Tuesday 25 January 2011

Penguin no. 1605: The Deadly Reaper
by Clark Smith

"I was standing in the outer room of Strype's office sharp at nine-fifteen the next morning. I had a packet of foolscap paper under my arm, and a row of nicely sharpened pencils in my pocket. I was clean, brisk and cheerful; and bound to impress."

I have to preface any comments I make here by first admitting that I loved reading this book. The whole idea was audacious; I marvelled that any writer of crime fiction would even attempt to tell such a story as this. And so this author held me spellbound on two fronts. I was interested in the story itself, and I was even more interested in analysing the technique with which he made such an unlikely idea plausible and entertaining.

The investigative accountant as amateur sleuth - that I can accept, just as I can accept and take to my heart English Professor Gervase Fen and little old lady Miss Marple. But the problem comes when the accountant is given the personality of someone very reminiscent of Philip Marlowe. Nicky Mahoun is a tough, wisecracking outsider, he puts people off by his brusque manner, he sees through everyone's front. He is morally upright, uninterested in money, motivated throughout by the desire to see right prevail. He is no idealist and he is thorough. He will use violence when necessary, even against women, and there is no criminal or tough man who can get the better of him in a fair fight. But he doesn't smoke, and prefers milk or tea to scotch. And when a crime needs to be solved he stands by with his foolscap paper and sharpened pencils and audits the accounts.

The whole book is reminiscent of  Raymond Chandler's The Big Sleep, except the private eye is cleanly excised out and replaced with the tough tea-drinking accountant. All the sentences are short, and there is an emphasis on describing the colours of things. And this descriptive technique is effective: I could easily visualise the things he described. But the location troubled me. The first reference to driving up to London came as a shock; I had never doubted that I was reading an American book. And so the references to moors and hedgerows simply seemed unreal.

"It was one of those evenings when the sun stays hot and golden, even when it's riding down the rooftops. There wasn't much traffic in the streets, but long, green, dusty coaches were coming into the town, full of men and women. They spilled on to the pavement with happy smiles at the sight of concrete after the boredom of the country. The warm sunshine lapped gently round them, heightening the glow on the skin of the young girls, and carving out the wrinkles on the old ones. The countrymen looked bronzed and hard, and wore thick clothes, despite the heat. The clerks and tourists had white faces, screwed up against the glare, and the air of men who badly need a drink."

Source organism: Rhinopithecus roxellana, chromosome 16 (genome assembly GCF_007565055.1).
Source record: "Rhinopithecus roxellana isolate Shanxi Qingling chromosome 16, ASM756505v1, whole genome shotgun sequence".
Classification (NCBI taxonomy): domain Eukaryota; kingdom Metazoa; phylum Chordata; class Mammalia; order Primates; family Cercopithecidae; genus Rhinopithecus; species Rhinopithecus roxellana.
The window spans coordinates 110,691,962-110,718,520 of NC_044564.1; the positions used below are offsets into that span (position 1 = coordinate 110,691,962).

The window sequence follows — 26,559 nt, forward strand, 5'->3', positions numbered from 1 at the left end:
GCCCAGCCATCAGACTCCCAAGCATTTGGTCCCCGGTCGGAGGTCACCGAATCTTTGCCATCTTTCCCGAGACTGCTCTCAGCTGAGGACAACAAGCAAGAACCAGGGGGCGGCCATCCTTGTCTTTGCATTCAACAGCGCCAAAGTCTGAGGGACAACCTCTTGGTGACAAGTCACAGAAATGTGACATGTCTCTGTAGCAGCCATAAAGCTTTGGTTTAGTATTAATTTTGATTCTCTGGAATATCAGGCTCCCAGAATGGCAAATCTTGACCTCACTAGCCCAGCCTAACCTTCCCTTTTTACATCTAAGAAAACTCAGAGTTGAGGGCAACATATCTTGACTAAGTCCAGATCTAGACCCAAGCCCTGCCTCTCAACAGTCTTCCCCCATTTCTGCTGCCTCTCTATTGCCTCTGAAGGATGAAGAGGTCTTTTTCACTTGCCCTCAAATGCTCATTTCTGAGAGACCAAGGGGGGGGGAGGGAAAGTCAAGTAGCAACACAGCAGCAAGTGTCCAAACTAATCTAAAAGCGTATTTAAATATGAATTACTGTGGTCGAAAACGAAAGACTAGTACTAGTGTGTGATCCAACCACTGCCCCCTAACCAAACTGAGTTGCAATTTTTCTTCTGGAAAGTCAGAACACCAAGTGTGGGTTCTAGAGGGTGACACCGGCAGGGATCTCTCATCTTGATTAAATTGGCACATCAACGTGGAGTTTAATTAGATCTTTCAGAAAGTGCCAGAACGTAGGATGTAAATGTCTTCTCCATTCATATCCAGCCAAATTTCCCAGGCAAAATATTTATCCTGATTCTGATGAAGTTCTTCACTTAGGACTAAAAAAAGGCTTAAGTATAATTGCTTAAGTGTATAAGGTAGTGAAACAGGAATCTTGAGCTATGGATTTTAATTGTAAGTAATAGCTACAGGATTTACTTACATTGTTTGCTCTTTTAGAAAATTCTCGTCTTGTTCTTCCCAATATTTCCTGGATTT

I haven't spent enough time in England in summer to doubt the veracity of his description. But I've read enough books set there to know it isn't typically described that way.

I cannot wait to read another of these Nicky Mahoun books, but unfortunately this is the only one I own. But one of the nice things about a Penguin collection is that I inadvertently own a large number of vintage crime novels, all easily identifiable by their green spines, and there are probably others as surprisingly enjoyable as this one. And so I decided to sign up for the 2011 vintage mystery reading challenge hosted at  My Reader's Blog for the "Hot on the Trail" challenge level of 10-12 books, to see what I can discover.


  1. I've never even heard of this author let alone read anything by him. I love vintage crime so I shall definitely be on the look out. And I have spent enough time in England in summer to know that it is never like that. Had you not told me it was set in the UK I would have US immediately.

  2. It's an interesting question as to why some books survive and some are forgotten. It seems there were 3 of these Nicky Mahoun books, all published a year apart during the 1950s. They must have been reasonably popular for two of them to be re-published by Penguin, and one was dramatised for TV. The only thing I could find out about the author was that he worked as a chartered accountant, so perhaps this was the only fiction he wrote.

  3. I've just stumbled upon this blog - I do something similar with Virago Modern Classics, but there are only 555 of them at the moment! Good luck with your challenge.

  4. He's my Grandad! He did only write 3 novels in the end - for one thing, his employers at Phillips weren't that keen on him writing these, and, well, his interests moved on. All three were republished by Penguin, and it would be great for the first one, The Speaking Eye, to be reviewed here! He was very interested in philosophy, and had a piece on David Hume on the radio, and his book on Internal Auditing was translated into several languages. I was greatly inspired by him in so many ways (and my Grandma, an artist and gardener, who inspires descriptions of nature in the books!) and am a writer myself...



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